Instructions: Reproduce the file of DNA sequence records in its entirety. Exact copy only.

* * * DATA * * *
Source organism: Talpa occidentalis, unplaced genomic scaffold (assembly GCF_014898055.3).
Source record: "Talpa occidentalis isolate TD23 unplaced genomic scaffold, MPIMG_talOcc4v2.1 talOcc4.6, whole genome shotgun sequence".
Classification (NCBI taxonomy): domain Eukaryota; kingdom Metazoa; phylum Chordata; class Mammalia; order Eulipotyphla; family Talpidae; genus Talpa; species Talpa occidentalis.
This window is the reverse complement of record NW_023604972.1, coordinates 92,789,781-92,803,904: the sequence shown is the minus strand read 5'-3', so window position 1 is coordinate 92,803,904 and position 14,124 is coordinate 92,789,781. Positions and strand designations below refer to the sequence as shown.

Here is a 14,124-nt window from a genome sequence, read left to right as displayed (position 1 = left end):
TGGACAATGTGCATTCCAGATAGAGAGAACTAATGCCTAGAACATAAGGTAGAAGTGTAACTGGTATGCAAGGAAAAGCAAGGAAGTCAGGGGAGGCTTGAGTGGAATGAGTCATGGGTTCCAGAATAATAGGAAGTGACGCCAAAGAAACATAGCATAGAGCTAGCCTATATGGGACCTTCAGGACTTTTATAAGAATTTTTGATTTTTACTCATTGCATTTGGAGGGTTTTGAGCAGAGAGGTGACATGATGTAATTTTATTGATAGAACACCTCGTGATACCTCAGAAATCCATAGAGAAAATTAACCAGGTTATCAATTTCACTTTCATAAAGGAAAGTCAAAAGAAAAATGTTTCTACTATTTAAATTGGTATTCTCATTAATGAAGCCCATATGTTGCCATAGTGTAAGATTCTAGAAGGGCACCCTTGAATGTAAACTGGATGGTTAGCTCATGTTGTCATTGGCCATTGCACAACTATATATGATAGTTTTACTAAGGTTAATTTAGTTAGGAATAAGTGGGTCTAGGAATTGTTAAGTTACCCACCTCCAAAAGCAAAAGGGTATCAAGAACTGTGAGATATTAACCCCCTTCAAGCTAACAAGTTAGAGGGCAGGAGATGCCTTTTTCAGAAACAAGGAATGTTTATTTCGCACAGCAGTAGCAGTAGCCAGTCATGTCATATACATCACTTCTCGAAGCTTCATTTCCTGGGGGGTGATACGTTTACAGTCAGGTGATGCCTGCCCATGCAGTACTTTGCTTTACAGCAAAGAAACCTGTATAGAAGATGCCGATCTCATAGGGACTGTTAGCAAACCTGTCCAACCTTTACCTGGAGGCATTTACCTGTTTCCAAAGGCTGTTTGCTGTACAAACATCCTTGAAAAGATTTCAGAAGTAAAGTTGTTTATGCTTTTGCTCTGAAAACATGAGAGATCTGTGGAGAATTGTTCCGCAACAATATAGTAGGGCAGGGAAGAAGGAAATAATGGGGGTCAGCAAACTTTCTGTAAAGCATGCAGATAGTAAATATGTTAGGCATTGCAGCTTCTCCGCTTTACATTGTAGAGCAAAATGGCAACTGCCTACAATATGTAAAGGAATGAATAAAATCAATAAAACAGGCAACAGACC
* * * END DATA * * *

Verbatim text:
Source organism: Talpa occidentalis, unplaced genomic scaffold (assembly GCF_014898055.3).
Source record: "Talpa occidentalis isolate TD23 unplaced genomic scaffold, MPIMG_talOcc4v2.1 talOcc4.6, whole genome shotgun sequence".
Classification (NCBI taxonomy): domain Eukaryota; kingdom Metazoa; phylum Chordata; class Mammalia; order Eulipotyphla; family Talpidae; genus Talpa; species Talpa occidentalis.
This window is the reverse complement of record NW_023604972.1, coordinates 92,789,781-92,803,904: the sequence shown is the minus strand read 5'-3', so window position 1 is coordinate 92,803,904 and position 14,124 is coordinate 92,789,781. Positions and strand designations below refer to the sequence as shown.

Here is a 14,124-nt window from a genome sequence, read left to right as displayed (position 1 = left end):
TGGACAATGTGCATTCCAGATAGAGAGAACTAATGCCTAGAACATAAGGTAGAAGTGTAACTGGTATGCAAGGAAAAGCAAGGAAGTCAGGGGAGGCTTGAGTGGAATGAGTCATGGGTTCCAGAATAATAGGAAGTGACGCCAAAGAAACATAGCATAGAGCTAGCCTATATGGGACCTTCAGGACTTTTATAAGAATTTTTGATTTTTACTCATTGCATTTGGAGGGTTTTGAGCAGAGAGGTGACATGATGTAATTTTATTGATAGAACACCTCGTGATACCTCAGAAATCCATAGAGAAAATTAACCAGGTTATCAATTTCACTTTCATAAAGGAAAGTCAAAAGAAAAATGTTTCTACTATTTAAATTGGTATTCTCATTAATGAAGCCCATATGTTGCCATAGTGTAAGATTCTAGAAGGGCACCCTTGAATGTAAACTGGATGGTTAGCTCATGTTGTCATTGGCCATTGCACAACTATATATGATAGTTTTACTAAGGTTAATTTAGTTAGGAATAAGTGGGTCTAGGAATTGTTAAGTTACCCACCTCCAAAAGCAAAAGGGTATCAAGAACTGTGAGATATTAACCCCCTTCAAGCTAACAAGTTAGAGGGCAGGAGATGCCTTTTTCAGAAACAAGGAATGTTTATTTCGCACAGCAGTAGCAGTAGCCAGTCATGTCATATACATCACTTCTCGAAGCTTCATTTCCTGGGGGGTGATACGTTTACAGTCAGGTGATGCCTGCCCATGCAGTACTTTGCTTTACAGCAAAGAAACCTGTATAGAAGATGCCGATCTCATAGGGACTGTTAGCAAACCTGTCCAACCTTTACCTGGAGGCATTTACCTGTTTCCAAAGGCTGTTTGCTGTACAAACATCCTTGAAAAGATTTCAGAAGTAAAGTTGTTTATGCTTTTGCTCTGAAAACATGAGAGATCTGTGGAGAATTGTTCCGCAACAATATAGTAGGGCAGGGAAGAAGGAAATAATGGGGGTCAGCAAACTTTCTGTAAAGCATGCAGATAGTAAATATGTTAGGCATTGCAGCTTCTCCGCTTTACATTGTAGAGCAAAATGGCAACTGCCTACAATATGTAAAGGAATGAATAAAATCAATAAAACAGGCAACAGACC